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2683Re: CDs and DVD

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  • Bill Boogaart
    May 7, 2004
      I'm not sure who or what to believe. I have an extensive collection of
      movies on 12 inch laserdiscs (the technology that CDs are based on) that
      predate CDs and they all play just fine. I have music CDs that date back to
      the mid 1980s and none of those are displaying any signs of deterioration.
      Back when I bought them, the skeptics were spouting that with laser rot
      they would only last ten years, if you were lucky. The things I will agree
      on are labels. Don't put them on your CDs. They can come off and do serious
      damage to the insides of your player. And as mentioned, handle your CDs and
      DVDs by the edges and store them in a cool place out of the sun to keep
      them from warping, just like the old LPs used to do, and don't clean them
      with alcohol based solutions. If you do need to clean the discs, wipe
      radially from the inside to the outer edge.

      What is going to matter is the progress of technology. When the day comes
      that my laserdisc player packs it in and can't be repaired, those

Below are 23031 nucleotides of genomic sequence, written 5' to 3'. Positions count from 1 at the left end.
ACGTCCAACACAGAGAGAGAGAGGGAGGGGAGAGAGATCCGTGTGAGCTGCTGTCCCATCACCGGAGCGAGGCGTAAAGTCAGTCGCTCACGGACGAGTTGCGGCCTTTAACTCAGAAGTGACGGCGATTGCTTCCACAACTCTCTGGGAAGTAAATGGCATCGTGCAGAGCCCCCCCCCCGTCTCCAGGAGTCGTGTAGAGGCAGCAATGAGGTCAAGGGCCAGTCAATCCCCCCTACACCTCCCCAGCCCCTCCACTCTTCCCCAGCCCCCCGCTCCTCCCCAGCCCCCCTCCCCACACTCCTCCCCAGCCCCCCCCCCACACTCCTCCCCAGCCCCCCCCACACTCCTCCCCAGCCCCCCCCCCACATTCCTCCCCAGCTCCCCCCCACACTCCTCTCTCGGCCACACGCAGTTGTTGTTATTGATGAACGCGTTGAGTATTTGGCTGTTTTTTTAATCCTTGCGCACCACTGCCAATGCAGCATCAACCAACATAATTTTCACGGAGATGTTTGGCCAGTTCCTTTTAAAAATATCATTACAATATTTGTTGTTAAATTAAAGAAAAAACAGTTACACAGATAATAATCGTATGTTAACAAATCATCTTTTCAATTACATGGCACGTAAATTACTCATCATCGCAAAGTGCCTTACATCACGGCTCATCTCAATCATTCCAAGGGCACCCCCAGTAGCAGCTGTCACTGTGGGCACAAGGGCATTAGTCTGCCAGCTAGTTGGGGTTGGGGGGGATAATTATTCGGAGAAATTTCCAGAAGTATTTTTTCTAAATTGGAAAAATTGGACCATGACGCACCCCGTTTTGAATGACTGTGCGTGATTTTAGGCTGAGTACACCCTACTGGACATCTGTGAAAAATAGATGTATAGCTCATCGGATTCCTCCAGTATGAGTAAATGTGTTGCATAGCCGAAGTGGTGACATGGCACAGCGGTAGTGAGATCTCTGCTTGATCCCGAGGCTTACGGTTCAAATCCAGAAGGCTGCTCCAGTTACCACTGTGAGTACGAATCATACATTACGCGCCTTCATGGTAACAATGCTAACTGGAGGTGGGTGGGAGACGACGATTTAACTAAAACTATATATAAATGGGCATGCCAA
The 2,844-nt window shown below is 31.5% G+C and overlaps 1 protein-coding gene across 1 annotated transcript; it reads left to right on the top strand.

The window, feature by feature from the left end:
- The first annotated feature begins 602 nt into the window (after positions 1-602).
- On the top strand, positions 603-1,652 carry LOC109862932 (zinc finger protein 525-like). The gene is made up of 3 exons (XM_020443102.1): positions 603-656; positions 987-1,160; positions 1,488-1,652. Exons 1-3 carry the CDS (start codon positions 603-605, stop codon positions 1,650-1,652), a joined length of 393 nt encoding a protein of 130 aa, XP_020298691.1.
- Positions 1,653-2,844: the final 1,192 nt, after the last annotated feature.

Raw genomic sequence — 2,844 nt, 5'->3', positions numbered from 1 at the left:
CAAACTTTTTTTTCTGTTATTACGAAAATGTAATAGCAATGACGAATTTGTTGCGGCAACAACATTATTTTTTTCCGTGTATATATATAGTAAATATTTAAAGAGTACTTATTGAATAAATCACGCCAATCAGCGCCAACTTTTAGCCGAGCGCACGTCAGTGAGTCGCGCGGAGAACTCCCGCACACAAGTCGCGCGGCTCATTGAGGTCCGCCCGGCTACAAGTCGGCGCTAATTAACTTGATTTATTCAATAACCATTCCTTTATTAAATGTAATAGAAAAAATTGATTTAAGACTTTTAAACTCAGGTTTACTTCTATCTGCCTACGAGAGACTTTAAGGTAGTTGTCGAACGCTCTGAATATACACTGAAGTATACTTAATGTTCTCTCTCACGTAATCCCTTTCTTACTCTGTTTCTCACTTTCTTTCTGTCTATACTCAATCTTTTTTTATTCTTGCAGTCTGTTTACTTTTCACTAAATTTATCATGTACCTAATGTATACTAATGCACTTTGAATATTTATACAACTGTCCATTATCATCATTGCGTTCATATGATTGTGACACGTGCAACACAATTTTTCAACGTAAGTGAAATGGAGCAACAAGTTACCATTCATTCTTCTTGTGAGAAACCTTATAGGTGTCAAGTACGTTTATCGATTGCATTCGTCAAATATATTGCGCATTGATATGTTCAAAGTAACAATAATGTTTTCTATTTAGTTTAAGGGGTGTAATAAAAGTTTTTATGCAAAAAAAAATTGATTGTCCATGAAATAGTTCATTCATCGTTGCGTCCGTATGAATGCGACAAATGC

laserdiscs will be useless. And technology will surely make CDs and DVDs
      obsolete as well. The future I believe is in non-mechanical means of data
      recording. Solid state devices like the ones we're now using in our digital
      cameras. They're still pricey, but storage capacities and prices are
      dropping all the time.

      At 10:13 AM 5/7/2004 -0600, you wrote:
      >Wired magazine has an interesting article about how short cds and dvds may
      >last: http://www.wired.com/news/technology/0,1282,63355,00.html/wn_ascii
      >"For maximum longevity, discs should be stored vertically and only be
      >handled by the edges. Don't stick labels on them, and in the case of
      >write-once CDs, don't write on them with anything but soft water-based or
      >alcohol-based markers. Also, like wine, discs should be stored in a cool,
      >dry place."

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